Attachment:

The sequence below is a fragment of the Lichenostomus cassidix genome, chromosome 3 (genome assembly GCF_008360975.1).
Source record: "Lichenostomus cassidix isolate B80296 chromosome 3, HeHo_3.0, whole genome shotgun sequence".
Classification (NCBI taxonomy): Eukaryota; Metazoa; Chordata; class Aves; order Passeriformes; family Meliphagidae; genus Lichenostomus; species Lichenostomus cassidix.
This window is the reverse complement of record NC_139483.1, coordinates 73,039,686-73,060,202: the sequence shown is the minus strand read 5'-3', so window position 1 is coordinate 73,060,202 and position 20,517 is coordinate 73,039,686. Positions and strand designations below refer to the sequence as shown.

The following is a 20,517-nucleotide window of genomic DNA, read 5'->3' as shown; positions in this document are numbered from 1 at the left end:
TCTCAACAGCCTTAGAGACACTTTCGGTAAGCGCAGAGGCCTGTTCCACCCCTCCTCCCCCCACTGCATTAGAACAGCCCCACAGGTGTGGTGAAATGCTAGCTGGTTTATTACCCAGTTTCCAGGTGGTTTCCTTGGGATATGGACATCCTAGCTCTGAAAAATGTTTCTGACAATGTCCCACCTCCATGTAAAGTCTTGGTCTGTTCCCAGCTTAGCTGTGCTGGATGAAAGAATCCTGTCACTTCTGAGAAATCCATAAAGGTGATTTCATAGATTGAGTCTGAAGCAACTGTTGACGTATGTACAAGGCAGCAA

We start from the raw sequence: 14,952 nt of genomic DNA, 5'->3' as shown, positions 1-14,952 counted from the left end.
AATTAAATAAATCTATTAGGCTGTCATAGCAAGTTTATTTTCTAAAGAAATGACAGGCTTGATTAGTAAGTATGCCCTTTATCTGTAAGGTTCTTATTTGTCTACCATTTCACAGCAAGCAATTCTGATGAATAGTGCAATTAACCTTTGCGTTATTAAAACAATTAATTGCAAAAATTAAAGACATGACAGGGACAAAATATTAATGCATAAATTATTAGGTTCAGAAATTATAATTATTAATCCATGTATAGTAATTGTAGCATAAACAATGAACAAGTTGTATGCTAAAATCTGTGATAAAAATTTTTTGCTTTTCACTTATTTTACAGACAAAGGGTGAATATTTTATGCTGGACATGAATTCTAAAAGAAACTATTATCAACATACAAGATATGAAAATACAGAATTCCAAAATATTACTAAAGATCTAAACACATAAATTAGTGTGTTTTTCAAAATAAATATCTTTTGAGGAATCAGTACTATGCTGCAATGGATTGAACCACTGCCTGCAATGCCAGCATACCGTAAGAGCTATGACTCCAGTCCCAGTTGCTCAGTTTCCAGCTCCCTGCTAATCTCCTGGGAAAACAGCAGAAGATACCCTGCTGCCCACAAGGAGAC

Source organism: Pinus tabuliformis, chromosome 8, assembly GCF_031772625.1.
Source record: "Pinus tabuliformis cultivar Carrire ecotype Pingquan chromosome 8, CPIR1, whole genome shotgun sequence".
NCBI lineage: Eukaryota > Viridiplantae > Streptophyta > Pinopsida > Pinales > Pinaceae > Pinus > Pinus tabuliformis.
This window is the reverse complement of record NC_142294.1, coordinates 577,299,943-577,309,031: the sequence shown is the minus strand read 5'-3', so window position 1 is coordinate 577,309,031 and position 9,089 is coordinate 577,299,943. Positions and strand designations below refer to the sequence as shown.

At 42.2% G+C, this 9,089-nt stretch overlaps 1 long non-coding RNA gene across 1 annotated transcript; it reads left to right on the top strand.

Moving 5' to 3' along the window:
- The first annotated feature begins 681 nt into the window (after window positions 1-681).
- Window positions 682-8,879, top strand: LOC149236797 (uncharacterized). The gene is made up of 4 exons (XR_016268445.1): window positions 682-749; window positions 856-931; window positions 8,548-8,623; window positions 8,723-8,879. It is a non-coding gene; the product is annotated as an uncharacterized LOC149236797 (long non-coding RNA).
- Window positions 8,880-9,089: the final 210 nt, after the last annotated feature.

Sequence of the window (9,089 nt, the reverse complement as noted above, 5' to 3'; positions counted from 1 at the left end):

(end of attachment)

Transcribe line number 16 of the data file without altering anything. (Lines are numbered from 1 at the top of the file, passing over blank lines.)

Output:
- Window positions 682-8,879, top strand: LOC149236797 (uncharacterized). The gene is made up of 4 exons (XR_016268445.1): window positions 682-749; window positions 856-931; window positions 8,548-8,623; window positions 8,723-8,879. It is a non-coding gene; the product is annotated as an uncharacterized LOC149236797 (long non-coding RNA).